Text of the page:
The Karmapa then spoke from the heart about his personal experience of divisive rumours and wrong views to dispel them publicly. Because of his prolonged stay of twelve years at a Gelugpa monastery in Dharamsala, there were rumours that he had abolished the Lama dances at Rumtek, had become a Gelugpa and that he told people not to practice Nyingma or to say the 7-line prayer of Guru Padmasambhava.
"Since the time of the 16th Karmapa nothing has been discontinued at Rumtek", he said. " I just came from Tibet and went directly to Dharamsala. I thought I would stay a few months in Dharamsala and then I would go to Sherabling or Rumtek. But I couldn't go anywhere. I had to stay in Gyuto. I have been a kind of guest there for 12 years. Now the guest is almost becoming a permanent resident. Since I am staying in a great Gelugpa monastery maybe some people are spreading these kind of rumours."
Since his childhood, he said, he has maintained a deep and abiding connection with Guru Padmasambhava.
Right from the beginning of my life my parents had great faith in Guru Padmasambhava and I would recite the 7line prayer. We were nomadic and had to move our tent to different places in the summer and winter. Everyone wanted the best place for grass and water. My father told me to recite the 7-line prayer and I would recite it all day. If my father got a good place for our tent he would say, " You must have recited it very well". If we didn't get a good place he would say, "I'm sure you didn't recite it very well". One day there was dark red smoke in the sky. The chief of our area said there was a fire in the mountains and if the fire burned the grass, all the food for the cattle would be destroyed. I went on top of a hill and recited the 7 line prayer and blew into the air. I don't know whether it helped or not but the fire didn't come to our place. The chief gave me one yuan and I was very happy and showed it to my parents. I had never before received a present. I had this kind of connection with Guru Padmasambhava. Even now, I have the same connection.
Generally I have great faith and confidence in all the teachings of the Buddha. I have no thought that one is better or worse. All the teachings in Tibet come from India. They are not different; they just have different names. The teachers established different monasteries in different places. We come from the same teacher and the same teaching. We tend to forget this because it's more than 2000 years since the Buddha passed away. The Buddha predicted the way the dharma would end would be when the people who hold the teachings have conflict amongst themselves. That conflict is the maras. However bad we are, we should not destroy our own teachings. We should all be very careful about this.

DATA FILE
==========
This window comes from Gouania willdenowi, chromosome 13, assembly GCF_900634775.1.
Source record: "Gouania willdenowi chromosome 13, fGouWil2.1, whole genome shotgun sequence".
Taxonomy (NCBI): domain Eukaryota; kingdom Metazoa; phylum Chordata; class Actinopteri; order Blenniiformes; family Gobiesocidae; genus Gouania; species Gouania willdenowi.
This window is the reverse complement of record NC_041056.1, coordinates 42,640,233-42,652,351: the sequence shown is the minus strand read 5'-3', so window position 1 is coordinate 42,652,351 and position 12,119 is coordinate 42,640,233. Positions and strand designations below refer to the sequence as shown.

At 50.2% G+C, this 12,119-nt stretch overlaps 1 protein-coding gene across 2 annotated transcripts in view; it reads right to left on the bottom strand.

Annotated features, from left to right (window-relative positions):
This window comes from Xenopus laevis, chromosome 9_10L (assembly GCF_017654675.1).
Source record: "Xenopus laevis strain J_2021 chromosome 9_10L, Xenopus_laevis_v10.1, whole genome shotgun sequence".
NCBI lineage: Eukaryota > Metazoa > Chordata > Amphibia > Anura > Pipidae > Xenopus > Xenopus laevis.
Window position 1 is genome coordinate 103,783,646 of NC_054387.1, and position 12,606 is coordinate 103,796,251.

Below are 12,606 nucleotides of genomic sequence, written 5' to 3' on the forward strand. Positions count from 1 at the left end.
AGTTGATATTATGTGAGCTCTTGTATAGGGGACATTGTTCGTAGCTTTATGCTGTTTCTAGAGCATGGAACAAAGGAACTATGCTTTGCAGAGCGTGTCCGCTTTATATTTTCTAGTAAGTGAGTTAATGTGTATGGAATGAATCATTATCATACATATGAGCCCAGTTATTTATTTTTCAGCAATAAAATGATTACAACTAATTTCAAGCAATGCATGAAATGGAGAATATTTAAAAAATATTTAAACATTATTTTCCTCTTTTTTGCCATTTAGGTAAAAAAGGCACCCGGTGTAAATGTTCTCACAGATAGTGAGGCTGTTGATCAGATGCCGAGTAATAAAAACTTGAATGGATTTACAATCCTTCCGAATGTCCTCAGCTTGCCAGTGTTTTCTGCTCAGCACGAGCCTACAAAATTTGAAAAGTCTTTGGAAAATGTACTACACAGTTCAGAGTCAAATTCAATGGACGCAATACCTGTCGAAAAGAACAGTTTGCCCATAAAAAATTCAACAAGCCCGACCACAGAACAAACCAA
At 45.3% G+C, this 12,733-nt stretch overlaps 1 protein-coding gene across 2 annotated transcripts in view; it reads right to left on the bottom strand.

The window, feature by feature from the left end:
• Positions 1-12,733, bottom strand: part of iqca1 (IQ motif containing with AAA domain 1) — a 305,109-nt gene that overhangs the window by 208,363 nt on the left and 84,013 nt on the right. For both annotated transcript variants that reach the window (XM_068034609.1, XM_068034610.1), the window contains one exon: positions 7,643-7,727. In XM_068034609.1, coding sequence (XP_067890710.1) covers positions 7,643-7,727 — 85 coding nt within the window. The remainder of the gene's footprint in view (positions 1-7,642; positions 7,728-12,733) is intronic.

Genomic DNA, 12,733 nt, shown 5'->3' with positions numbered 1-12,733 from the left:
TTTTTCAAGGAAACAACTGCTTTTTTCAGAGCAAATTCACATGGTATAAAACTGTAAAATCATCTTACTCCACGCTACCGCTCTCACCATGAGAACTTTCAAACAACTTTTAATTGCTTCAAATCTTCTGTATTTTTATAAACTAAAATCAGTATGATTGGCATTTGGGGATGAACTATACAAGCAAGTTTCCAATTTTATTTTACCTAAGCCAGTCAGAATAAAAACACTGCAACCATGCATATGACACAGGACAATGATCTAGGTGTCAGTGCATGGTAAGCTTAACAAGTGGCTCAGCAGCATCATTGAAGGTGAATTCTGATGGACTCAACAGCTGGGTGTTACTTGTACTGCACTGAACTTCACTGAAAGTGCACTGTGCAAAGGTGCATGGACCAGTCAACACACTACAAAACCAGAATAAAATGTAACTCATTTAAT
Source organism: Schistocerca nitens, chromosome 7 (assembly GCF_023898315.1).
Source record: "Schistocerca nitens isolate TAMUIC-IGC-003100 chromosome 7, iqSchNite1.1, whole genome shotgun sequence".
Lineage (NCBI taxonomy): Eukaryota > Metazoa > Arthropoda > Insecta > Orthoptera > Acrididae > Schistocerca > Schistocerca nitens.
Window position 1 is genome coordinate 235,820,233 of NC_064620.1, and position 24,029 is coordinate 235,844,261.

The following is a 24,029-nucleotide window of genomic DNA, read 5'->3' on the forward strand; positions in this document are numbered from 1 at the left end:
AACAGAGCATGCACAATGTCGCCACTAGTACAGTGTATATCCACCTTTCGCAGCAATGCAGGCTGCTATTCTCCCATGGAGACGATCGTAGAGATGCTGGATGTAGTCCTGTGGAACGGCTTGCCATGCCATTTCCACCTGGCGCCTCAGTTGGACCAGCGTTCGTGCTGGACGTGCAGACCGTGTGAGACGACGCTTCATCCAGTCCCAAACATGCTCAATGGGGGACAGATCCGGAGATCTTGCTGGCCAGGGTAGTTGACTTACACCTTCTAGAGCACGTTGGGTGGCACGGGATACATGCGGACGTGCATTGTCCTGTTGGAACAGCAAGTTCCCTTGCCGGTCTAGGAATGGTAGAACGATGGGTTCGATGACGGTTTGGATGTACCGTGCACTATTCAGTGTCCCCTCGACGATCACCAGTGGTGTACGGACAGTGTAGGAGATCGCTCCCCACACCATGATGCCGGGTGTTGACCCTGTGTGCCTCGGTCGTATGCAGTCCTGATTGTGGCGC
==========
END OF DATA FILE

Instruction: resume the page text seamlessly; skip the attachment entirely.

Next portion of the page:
Thedifferences are there to help different kinds of people, he emphasized, not because they are in essence different. The Monlam prayer book is also allinclusive, containing prayers from the great masters of the different schools and the sub divisions of the Kagyu. Reciting these prayers plants the seed for teaching according to the needs of different people.
When we take refuge it should include all buddhas, all the dharma, all the sanghas. We don't say my buddha , my dharma, my sangha. Otherwise it isn't refuge. We should not make this segregation. If we don't take authentic refuge we are not authentic Buddhists. It is like giving up the dharma.
If you give up the dharma it's worse than the 5 heinous deeds. If you commit the 5 heinous deeds you may go to the hells for some time, but if you give up dharma you create a situation where you will never be able to practice dharma.
All of you have to hold the dharma, understand the Buddha's teaching and how to preserve it - through both teaching and practice.
monks and nuns from 61 monasteries and nunneries, including some from other Kagyu lineages;
approximately 6000 monks and nuns;
approximately 4000 laypeople, including international devotees, Tibetans, Nepalese, Bhutanese and people from the Himalayan regions of India.
The total attendance was about 10,000 people.
800 people watched the Webcast: 150 people in North America; 130 in Latin America; 100 in Europe; 400 in Asia; 20 in South Africa.
Early morning at Tergar and the Monlam Pavilion
In order to prepare the Pavilion, some of the staff had worked throughout the night. Now, before dawn, they waited expectantly. Great banners of red and gold hung from the girders, and blue rosettes with red and gold centres decorated the white columns. Mats lay across the stone floor, awaiting the arrival of the monks and nuns.
The gong in the Garchen sounded at 4:00 am to raise the sleeping monks and nuns. Back at Tergar, Gyalwang Karmapa was up already. A flight of six fruit bats, their pale underbellies reflected in the spotlights on the roof, winged silently over the monastery, returning to their roosts. At 4:15 am Gyalwang Karmapa's black SUV pulled out of the monastery gates. He was on his way to check personally that all was ready for the 30th Kagyu Monlam Chenmo.
By 5:15 am long lines of people, nuns, monks and laypeople, had formed along the road from the pavilion as far back as the main gates of Tergar monastery. The morning was dark and chill but they waited patiently to pass through the stringent security checks.